Monitoring studies show that targeted pest control operations last summer have led to record survival rates for short-tailed bats in the Eglinton valley in Fiordland.
DOC undertook a coordinated pest control programme in the Fiordland National Park valley last spring to combat a beech seed-fuelled rat and stoat plague over the summer.
Results show 99% of the bat population survived following the Battle for our Birds pest control operation.
This is almost twice the survival rates (50-60%) shown to occur without pest control in a beech mast (seeding) year.
DOC Conservation Services Manager Lindsay Wilson says the results show that well-timed pest control successfully countered the threat of rats and stoats as bats raised their young over the summer.
“Ninty nine percent survival is the highest result ever recorded and we also had a record 1731 bats counted leaving from one roost.
“Our long-term monitoring is showing the population of short-tailed bats in the Eglinton is stable to increasing,” says Lindsay Wilson.
“These results are very encouraging and similar to those for long-tailed bats, which show a slow but steady increase since predator control began in the valley in 2004.”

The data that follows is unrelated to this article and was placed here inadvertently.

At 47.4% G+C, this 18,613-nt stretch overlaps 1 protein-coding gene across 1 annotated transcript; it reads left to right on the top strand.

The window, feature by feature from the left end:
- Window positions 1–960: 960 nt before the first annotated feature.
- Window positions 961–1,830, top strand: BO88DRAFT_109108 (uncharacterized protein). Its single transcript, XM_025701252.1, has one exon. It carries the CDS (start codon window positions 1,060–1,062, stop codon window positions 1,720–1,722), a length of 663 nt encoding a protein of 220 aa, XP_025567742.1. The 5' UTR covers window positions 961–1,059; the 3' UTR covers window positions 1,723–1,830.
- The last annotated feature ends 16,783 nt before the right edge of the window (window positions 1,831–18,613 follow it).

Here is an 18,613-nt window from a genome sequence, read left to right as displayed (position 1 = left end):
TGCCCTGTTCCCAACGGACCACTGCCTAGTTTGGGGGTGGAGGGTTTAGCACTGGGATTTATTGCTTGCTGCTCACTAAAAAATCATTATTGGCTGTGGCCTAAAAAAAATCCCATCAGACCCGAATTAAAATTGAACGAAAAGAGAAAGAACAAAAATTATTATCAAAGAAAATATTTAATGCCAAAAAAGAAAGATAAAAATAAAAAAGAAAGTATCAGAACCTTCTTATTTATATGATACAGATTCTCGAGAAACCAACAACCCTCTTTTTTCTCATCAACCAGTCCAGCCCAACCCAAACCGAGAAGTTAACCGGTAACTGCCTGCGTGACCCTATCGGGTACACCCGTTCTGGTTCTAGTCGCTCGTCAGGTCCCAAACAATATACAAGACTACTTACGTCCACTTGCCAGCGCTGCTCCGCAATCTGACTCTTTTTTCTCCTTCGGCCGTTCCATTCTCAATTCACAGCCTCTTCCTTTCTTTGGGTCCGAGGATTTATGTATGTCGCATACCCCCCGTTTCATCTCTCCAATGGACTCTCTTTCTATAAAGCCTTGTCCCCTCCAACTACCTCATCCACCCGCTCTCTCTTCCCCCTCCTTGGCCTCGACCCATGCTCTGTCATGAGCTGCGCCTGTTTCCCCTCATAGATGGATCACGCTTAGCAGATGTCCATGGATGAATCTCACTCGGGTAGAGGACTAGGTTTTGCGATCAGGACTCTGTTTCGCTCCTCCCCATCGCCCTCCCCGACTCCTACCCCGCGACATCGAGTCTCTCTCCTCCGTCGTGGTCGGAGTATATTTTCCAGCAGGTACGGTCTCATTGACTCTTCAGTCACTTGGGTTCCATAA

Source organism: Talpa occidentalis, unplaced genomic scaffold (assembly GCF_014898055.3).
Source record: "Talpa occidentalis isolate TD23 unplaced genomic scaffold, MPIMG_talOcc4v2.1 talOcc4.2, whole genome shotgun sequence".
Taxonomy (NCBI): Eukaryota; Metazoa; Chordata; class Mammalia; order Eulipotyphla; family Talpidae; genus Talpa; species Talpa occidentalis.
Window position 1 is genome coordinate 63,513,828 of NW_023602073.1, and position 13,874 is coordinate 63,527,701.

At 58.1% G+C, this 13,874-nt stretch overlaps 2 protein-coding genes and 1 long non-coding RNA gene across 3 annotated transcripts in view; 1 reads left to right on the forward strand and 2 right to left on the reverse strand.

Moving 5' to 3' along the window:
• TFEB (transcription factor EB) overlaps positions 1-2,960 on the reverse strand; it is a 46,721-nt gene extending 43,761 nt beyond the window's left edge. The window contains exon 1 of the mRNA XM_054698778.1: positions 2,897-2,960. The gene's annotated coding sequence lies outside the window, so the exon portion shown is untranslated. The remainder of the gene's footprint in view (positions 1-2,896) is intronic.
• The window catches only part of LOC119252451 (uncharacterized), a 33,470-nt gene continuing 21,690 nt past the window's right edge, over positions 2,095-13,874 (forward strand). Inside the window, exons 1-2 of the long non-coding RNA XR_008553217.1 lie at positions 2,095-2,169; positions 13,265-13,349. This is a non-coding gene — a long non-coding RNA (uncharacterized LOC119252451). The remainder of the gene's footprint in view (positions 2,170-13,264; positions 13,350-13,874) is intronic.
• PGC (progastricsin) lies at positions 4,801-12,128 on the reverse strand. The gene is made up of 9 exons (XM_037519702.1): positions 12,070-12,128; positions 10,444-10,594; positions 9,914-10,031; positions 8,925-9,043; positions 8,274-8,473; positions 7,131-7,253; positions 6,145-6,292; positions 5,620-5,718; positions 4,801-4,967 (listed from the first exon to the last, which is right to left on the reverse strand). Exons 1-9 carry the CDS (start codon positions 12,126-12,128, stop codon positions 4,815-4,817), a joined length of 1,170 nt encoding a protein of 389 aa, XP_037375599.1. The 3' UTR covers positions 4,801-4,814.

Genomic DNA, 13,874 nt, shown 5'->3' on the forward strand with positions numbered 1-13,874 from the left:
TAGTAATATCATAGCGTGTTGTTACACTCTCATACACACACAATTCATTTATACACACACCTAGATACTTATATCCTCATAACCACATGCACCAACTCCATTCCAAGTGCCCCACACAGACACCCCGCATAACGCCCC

Last year under the Battle for our Birds campaign DOC used aerial 1080 for the first time in the Eglinton valley, in addition to a network of poison bait stations and traps in the lower valley, to combat rising rat numbers.
The pest control programme was designed to protect New Zealand’s most important mainland southern short-tailed bat population, as well as southern long-tailed bats and birds such as mōhua/yellowhead and South Island kākā.
The Eglinton valley near Te Anau has the only viable population of short-tailed bats on mainland South Island and is one of the only places where both species of bats remain.
Prior to pest control, long-tailed bats were shown to be in decline due to being preyed on by rats, possums and stoats.
The two bat species or pekapeka are New Zealand’s only native land mammals; both are threatened and a high priority for conservation.
DOC has monitored short-tailed bats in the Eglinton valley since 2006 and pioneered the use of PIT tags or micro-chips to count bats as they leave and return to their roosts to estimate population size.
The study of short-tailed bats through a 1080 operation last summer was the first of its kind to use this method to monitor survival, which also involved capturing a sample of bats as they returned from night-time feeding.
The 99% survival indicates pest control was effective in stopping predation. The 1% change in the numbers of bats detected was due to mostly male bats moving to other areas rather than fatalities.
No adverse effects of 1080 on bats was observed in the captured bats or at studied roosts. One dead baby bat was found with detectable 1080 levels in its muscle tissue although the cause of death is unknown.